Denison University presents Provocateur: How a New Generation of Leaders are Building Communities, Not Just Companies by Larry Weber.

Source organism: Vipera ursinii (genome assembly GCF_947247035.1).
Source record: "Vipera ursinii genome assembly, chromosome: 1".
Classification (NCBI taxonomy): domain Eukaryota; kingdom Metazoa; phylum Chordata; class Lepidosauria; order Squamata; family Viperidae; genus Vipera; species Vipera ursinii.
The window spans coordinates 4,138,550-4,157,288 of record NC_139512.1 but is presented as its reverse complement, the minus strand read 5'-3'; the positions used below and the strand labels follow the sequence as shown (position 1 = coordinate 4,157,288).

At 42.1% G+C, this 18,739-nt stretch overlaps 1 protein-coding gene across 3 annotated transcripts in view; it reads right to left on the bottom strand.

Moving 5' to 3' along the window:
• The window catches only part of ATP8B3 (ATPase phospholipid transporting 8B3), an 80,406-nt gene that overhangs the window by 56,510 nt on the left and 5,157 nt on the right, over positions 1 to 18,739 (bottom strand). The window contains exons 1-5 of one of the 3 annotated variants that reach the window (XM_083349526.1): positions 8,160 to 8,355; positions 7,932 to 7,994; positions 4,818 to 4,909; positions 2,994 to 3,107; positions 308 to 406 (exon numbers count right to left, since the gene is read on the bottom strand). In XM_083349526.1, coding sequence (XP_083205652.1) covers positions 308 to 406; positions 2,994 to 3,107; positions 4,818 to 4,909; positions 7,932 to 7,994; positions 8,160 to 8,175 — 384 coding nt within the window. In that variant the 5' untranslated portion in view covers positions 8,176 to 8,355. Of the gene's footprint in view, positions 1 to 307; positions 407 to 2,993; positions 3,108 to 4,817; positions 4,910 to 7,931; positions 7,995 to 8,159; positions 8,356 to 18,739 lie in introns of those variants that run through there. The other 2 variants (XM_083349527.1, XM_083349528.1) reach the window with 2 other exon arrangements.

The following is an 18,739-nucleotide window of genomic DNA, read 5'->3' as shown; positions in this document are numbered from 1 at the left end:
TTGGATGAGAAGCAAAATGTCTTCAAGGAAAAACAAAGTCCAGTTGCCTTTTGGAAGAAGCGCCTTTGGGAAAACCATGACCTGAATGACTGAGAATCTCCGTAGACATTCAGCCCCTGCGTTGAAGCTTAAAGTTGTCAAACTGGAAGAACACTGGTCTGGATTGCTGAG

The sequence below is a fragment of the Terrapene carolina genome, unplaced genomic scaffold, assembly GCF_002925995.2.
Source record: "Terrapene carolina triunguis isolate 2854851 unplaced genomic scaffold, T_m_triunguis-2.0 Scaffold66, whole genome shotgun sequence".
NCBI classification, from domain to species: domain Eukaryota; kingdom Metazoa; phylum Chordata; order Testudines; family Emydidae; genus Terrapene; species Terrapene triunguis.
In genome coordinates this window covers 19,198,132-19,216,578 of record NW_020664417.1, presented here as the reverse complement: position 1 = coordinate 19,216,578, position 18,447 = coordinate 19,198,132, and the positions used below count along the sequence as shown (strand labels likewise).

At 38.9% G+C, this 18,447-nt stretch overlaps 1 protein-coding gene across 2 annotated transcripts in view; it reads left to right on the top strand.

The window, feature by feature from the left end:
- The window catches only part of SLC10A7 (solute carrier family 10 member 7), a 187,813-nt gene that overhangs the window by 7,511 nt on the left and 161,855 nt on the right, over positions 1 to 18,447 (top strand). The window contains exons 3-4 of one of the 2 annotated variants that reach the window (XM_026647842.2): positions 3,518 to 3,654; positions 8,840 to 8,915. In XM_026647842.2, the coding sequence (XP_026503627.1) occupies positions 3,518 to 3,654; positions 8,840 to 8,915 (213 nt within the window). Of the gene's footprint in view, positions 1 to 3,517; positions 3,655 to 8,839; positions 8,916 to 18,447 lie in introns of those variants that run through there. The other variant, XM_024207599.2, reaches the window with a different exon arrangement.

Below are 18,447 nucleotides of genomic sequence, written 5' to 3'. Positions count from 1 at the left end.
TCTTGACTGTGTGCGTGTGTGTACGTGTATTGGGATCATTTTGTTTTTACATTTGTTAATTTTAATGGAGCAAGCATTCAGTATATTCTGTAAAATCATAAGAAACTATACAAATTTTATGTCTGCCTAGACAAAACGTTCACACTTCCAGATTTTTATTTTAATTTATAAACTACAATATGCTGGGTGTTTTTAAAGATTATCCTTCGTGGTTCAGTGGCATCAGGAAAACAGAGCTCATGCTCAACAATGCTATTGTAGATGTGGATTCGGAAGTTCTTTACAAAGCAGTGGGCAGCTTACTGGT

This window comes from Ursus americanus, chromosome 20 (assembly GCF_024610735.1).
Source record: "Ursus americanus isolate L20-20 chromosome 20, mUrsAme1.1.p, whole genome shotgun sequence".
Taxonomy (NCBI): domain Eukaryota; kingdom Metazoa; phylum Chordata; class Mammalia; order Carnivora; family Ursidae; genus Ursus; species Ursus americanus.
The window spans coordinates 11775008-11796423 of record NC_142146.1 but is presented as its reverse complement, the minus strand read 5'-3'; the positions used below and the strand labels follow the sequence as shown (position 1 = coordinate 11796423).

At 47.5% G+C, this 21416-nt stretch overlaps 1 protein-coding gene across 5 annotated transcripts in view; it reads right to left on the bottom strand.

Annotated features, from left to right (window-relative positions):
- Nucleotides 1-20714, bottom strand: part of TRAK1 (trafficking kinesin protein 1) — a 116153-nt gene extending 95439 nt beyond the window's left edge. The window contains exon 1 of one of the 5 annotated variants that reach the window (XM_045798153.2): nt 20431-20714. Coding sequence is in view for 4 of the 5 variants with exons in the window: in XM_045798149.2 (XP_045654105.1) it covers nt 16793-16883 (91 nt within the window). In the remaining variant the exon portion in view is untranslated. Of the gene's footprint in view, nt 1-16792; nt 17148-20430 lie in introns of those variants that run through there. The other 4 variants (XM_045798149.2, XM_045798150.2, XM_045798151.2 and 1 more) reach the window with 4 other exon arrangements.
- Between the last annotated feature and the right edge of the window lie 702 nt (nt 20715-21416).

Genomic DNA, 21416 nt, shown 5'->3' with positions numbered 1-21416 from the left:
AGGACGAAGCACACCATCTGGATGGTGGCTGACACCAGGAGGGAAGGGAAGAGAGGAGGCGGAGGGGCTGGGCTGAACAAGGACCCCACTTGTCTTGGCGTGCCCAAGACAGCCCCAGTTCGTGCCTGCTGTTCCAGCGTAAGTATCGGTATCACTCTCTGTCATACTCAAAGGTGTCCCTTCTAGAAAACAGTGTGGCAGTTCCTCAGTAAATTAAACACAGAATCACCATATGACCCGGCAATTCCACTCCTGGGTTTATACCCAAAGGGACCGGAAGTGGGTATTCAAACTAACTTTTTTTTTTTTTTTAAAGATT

What’s the difference between CEOs like Lou Gerstner of IBM and Larry Ellison of Oracle? Between basketball coaches Phil Jackson and Bobby Knight? Or media entrepreneurs Oprah Winfrey and Rupert Murdoch? Gerstner, Jackson, and Winfrey are provocateurs, leaders who are successful not just because they have built a company or an organization, but because they have created a community. Provocateurs are changing both the form and the content of leadership and are in sync with a world being turned upside down by technology, the global economy, and the social landscape. Success has traditionally been based on command and control, and the model for many leaders was the general who marshaled people and resources to get the product out the door and onto the shelf. Early in his career, Larry Weber had the opportunity to meet or work with people like Mitch Kapor, the founder of Lotus, and Steve Jobs, the cofounder of Apple. He saw that they were more like the leaders of rock bands (or the directors of theater groups or circus ringmasters), who encourage innovation and individuality. A rock band does have a leader—think of Mick Jagger and the Rolling Stones—but one who promotes the group and encourages individuality. And when a rival band comes to town, it’s not cause for head-to-head competition but an opportunity to increase the size of the pie by creating more fans, or customers, for their genre of music. Provocateurs think and act differently because they put the customer at the center of everything. They are: Educators like Patrick McGovern, who built IDG into a publishing and research powerhouse by empowering his employees to think globally and act locally; Entertainers like Jeff Taylor, who managed to build a bond with Monster.com employees and customers through talent and charisma; Sherpas like Rick Wagoner, who is guiding General Motors into new territories;Concierges like Lou Gerstner of IBM, who believe the product is important but so are customer service, delivery, financing, and every other element. They keep everything running smoothly from check-in to check-out.So, if someone says, “Your company is like a circus,” Larry Weber wants you to take it as a compliment. After all, who wouldn’t want to be compared with Cirque du Soleil, an organization that combines creativity, artistry, and caring for its people with success and profit. The people running organizations like this circus are provocateurs at the cutting edge of business.